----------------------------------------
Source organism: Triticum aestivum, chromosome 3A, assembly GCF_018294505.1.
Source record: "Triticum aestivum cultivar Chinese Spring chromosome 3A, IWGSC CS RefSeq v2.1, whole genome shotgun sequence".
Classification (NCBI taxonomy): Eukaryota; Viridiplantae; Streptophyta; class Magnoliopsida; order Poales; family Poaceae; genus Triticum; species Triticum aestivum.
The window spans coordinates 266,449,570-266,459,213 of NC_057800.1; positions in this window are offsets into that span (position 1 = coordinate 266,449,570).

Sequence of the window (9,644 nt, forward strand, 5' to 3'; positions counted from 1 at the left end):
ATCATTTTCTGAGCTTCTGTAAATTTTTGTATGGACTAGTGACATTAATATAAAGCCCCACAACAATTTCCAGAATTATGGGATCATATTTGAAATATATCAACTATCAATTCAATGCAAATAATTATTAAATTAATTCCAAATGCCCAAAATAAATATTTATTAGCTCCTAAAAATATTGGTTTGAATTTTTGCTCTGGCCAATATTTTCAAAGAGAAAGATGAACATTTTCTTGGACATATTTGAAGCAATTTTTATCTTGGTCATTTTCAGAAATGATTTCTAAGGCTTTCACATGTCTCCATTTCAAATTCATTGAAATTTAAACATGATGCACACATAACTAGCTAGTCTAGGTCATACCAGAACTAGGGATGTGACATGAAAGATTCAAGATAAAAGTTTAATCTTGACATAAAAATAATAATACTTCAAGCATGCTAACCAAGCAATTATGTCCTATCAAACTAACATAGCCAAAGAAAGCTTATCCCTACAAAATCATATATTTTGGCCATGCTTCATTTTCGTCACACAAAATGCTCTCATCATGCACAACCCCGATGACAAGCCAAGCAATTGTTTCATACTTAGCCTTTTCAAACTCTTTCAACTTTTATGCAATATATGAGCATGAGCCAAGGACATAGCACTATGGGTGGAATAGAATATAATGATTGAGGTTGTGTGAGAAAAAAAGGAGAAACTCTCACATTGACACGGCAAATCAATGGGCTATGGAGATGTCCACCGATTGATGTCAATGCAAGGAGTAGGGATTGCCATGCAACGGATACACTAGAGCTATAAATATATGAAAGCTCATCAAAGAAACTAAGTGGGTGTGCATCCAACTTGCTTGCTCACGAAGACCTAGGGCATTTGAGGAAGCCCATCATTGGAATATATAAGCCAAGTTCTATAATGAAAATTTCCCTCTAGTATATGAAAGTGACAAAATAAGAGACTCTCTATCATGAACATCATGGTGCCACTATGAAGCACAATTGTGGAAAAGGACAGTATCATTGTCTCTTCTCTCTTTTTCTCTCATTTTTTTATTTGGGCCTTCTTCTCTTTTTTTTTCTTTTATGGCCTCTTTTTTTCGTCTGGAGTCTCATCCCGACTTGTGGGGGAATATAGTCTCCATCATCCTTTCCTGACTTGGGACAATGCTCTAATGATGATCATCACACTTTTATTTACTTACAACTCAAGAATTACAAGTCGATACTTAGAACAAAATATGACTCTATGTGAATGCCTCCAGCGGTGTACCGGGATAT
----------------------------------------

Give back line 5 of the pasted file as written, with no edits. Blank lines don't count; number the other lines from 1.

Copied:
Sequence of the window (9,644 nt, forward strand, 5' to 3'; positions counted from 1 at the left end):